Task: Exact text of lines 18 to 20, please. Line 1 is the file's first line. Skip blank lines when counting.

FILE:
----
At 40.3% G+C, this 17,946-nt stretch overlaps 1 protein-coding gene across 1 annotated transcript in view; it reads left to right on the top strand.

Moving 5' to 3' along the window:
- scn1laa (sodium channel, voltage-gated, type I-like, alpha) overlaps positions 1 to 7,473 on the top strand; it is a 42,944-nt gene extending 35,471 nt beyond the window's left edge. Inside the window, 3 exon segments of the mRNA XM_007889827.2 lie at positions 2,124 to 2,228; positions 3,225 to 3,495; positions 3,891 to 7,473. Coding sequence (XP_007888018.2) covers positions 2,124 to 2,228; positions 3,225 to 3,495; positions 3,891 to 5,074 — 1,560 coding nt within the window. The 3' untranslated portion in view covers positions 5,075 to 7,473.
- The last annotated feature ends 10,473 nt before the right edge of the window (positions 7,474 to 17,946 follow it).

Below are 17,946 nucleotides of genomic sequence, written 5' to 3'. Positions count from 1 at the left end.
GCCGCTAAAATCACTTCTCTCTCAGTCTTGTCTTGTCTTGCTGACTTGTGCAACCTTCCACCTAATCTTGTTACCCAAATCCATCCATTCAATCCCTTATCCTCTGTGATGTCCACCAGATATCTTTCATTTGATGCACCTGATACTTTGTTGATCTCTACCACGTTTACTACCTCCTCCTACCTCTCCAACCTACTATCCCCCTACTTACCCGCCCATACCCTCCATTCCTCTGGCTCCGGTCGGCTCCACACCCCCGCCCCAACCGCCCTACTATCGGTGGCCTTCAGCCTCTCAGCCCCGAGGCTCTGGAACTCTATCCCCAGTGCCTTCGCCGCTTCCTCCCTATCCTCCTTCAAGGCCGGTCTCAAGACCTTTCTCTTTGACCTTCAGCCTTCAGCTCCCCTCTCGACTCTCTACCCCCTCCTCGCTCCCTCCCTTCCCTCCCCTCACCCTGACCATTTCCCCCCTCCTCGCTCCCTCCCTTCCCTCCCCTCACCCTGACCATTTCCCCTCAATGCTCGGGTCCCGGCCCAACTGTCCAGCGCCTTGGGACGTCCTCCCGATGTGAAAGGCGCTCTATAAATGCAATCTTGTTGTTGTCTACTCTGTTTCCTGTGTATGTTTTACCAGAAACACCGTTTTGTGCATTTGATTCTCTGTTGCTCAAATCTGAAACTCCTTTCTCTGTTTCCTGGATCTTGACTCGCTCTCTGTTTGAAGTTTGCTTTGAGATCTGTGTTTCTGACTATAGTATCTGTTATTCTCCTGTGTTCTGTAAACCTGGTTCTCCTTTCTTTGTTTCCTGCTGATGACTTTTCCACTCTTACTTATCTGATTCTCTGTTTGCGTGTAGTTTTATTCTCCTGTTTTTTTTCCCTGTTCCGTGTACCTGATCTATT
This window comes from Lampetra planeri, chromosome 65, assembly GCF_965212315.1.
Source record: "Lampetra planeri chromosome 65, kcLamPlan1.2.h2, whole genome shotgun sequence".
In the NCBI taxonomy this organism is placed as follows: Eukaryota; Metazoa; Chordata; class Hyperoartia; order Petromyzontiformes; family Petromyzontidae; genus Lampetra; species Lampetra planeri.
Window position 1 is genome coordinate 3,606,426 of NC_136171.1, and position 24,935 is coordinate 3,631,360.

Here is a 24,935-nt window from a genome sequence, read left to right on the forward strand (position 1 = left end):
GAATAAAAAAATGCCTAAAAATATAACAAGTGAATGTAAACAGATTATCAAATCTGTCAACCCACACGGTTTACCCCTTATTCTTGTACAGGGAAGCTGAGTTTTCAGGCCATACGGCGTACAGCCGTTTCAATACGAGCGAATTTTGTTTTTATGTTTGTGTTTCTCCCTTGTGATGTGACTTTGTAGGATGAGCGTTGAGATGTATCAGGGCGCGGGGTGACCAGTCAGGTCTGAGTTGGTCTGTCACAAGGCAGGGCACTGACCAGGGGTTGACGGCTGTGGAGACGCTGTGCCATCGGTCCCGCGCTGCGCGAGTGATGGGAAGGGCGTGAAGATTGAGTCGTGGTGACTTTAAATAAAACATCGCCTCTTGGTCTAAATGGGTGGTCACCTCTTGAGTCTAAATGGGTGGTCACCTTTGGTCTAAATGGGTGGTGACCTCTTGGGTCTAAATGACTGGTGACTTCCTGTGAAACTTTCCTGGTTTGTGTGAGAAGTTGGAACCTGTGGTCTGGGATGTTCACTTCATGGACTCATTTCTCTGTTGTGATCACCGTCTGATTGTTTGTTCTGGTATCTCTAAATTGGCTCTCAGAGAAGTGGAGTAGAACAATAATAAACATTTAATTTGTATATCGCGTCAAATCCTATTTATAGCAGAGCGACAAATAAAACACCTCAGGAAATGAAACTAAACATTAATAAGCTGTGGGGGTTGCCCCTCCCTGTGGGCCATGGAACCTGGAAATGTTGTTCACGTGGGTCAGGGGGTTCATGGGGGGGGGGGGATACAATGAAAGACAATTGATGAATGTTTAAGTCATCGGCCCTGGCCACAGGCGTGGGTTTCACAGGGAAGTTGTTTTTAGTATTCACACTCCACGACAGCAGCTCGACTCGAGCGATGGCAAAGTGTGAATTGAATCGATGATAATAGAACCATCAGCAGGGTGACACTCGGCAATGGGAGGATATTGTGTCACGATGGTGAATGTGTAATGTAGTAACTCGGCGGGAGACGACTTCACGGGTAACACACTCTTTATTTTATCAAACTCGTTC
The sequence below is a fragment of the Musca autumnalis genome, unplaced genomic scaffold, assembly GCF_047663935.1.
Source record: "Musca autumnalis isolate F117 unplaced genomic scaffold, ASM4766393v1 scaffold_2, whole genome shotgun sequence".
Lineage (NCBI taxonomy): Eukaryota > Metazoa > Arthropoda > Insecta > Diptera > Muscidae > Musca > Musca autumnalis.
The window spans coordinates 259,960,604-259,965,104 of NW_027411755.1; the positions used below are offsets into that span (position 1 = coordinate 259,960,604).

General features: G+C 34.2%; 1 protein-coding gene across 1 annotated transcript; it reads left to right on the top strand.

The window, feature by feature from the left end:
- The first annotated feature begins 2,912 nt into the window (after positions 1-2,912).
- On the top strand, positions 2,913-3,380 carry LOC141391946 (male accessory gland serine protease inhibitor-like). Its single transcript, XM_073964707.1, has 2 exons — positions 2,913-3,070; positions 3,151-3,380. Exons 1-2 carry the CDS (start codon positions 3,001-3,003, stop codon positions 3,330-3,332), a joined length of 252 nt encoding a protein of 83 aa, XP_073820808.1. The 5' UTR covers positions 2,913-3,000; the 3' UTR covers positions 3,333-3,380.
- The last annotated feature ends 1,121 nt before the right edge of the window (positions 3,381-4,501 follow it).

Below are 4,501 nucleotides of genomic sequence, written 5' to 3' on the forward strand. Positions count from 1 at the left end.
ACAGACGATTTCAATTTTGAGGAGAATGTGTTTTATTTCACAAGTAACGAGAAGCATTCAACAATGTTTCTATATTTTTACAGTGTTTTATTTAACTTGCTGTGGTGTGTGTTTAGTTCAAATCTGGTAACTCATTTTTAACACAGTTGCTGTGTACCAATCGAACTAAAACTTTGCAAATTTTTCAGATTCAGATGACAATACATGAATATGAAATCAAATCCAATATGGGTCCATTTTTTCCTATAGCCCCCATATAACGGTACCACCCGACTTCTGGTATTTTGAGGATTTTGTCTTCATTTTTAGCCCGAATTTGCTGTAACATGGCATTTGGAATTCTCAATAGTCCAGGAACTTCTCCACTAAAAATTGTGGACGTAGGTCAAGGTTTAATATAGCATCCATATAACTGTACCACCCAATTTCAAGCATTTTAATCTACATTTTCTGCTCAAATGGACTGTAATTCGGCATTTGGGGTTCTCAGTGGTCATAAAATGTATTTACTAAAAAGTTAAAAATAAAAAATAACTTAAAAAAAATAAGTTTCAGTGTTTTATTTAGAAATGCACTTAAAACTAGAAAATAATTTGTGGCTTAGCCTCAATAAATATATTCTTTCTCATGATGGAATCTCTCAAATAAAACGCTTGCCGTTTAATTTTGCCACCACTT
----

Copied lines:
The window, feature by feature from the left end:
- The first annotated feature begins 2,912 nt into the window (after positions 1-2,912).
- On the top strand, positions 2,913-3,380 carry LOC141391946 (male accessory gland serine protease inhibitor-like). Its single transcript, XM_073964707.1, has 2 exons — positions 2,913-3,070; positions 3,151-3,380. Exons 1-2 carry the CDS (start codon positions 3,001-3,003, stop codon positions 3,330-3,332), a joined length of 252 nt encoding a protein of 83 aa, XP_073820808.1. The 5' UTR covers positions 2,913-3,000; the 3' UTR covers positions 3,333-3,380.